I think of the joke that Dr. Malcolm makes in Jurassic Park when no dinosaurs have appeared after a goodly part of the tour has passed, he comments "Now, eventually, you do plan to have dinosaurs on the tour, right?" I belief John Hammond's aside response is, "I really hate that man."

  Therefore, to avoid my readers hating me, I deliver plenty of time travel activity in book two, Misadventures in Time Travel.  Obviously, I do not wish to divulge plot at this point; however, book readers can take solace in the title of the second book alone. That is, if they need a time travel fix, then this book delivers that.

  What I focused on within the specifics of time travel, was an examination of the various theories that experts agree and disagree on – I find it fascinating that highly learned physicists and creative sci-fi writers are equally as stymied and potentially creative where it concerns this area of science. For example, when we speak about the 'Novikov Self-Consistency Principle', we are talking about a physicist's theory regarding time travel. Novikov has no proof, just the well-considered theory of a highly educated and brilliant mind.

  As compelling as his theory should be then; nevertheless, anyone else with a different theory could be right– even a lowly creative writer – while Novikov could be wrong. In fact, the 'Parallel Universe' theory (of which there are 'multiple' theories – snicker, snicker) describes a scenario oppositional to that of Novikov, yet one or more proposed by physicists of his equal.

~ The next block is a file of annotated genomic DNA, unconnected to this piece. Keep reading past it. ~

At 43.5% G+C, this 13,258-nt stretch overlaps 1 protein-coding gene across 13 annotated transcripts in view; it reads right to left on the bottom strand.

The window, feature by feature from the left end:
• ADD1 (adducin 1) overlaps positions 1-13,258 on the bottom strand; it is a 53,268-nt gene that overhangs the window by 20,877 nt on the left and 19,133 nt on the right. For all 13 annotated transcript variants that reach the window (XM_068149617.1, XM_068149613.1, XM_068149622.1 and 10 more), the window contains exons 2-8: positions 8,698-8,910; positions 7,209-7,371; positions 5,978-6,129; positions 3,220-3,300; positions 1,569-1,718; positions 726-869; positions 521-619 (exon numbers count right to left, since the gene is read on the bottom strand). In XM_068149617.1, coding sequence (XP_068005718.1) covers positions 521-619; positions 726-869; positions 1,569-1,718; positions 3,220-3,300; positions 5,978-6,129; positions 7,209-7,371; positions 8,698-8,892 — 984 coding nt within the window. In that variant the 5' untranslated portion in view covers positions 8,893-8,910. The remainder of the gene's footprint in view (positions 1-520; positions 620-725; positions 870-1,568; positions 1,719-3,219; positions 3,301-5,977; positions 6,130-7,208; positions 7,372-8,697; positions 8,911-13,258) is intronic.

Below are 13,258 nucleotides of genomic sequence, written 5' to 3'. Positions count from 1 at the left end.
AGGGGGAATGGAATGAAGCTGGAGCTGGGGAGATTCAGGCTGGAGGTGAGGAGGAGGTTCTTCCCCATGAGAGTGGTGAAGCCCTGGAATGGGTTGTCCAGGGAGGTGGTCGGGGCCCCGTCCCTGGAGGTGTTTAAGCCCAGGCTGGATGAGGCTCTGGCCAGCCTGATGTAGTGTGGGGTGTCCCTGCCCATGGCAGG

As laypeople, most of us respect that if two teams played a sport, then one would be a winner while the other lost, and yet, we would find people betting on either side before hand. In the case of a time travel bet, no one can pay out the winners – because the game is constantly afoot: it has not ended, nor will it, until humans unlock the time travel case, and discover the secrets inside it.

  Alternatively, another race – an alien race – could show it to us . . . Naw, just pulling yer leg!

  Moving on from the many time travel stories that I introduce in book two, I expect to receive some criticism about the number of characters I deploy. That is, I grew the dramatis personae in book two – I did not shrink it. In defense of this choice, I will say simply that, "In order to go 'Epic' with 9 books, well then there are going to be many characters!"

  As an interesting related thought, I read criticism of Martin's Throne series, which complained about his seemingly ever-growing list of characters, and reasoned that if, after 5 books in the series, his list was still growing, (and that it may have in the 6th also?) then he may yet be a long ways from finishing. Whether he is certain of that or not, I would not know. From my perspective, in defense of an author's work (I have read only Martin's first book, thus far), I will say that it is hard to give up characters, once I have taken the time to discover and develop who they are myself.

  That said, I do not plan to keep every character alive through the course of my series; but probably, most will survive. This means – as it is an Epic storyline – that my list will grow also – I just hope that some characters will diminish, and then reappear strong, while others will appear once and once only and still others will be there from almost start almost to finish.

  I hope that explanation is suitably vague. In other words, I do not want to give away more than I need to at this stage!

  It is my plan to have book two available to download in December 2012, at a cost of $2.99 at Smashwords.

  I hope you all enjoy it, and please feel free to respond to this and other information I have at the website.

  I will try to blog again when I have a download update.

  Cheers and happy reading,

Chris 

22519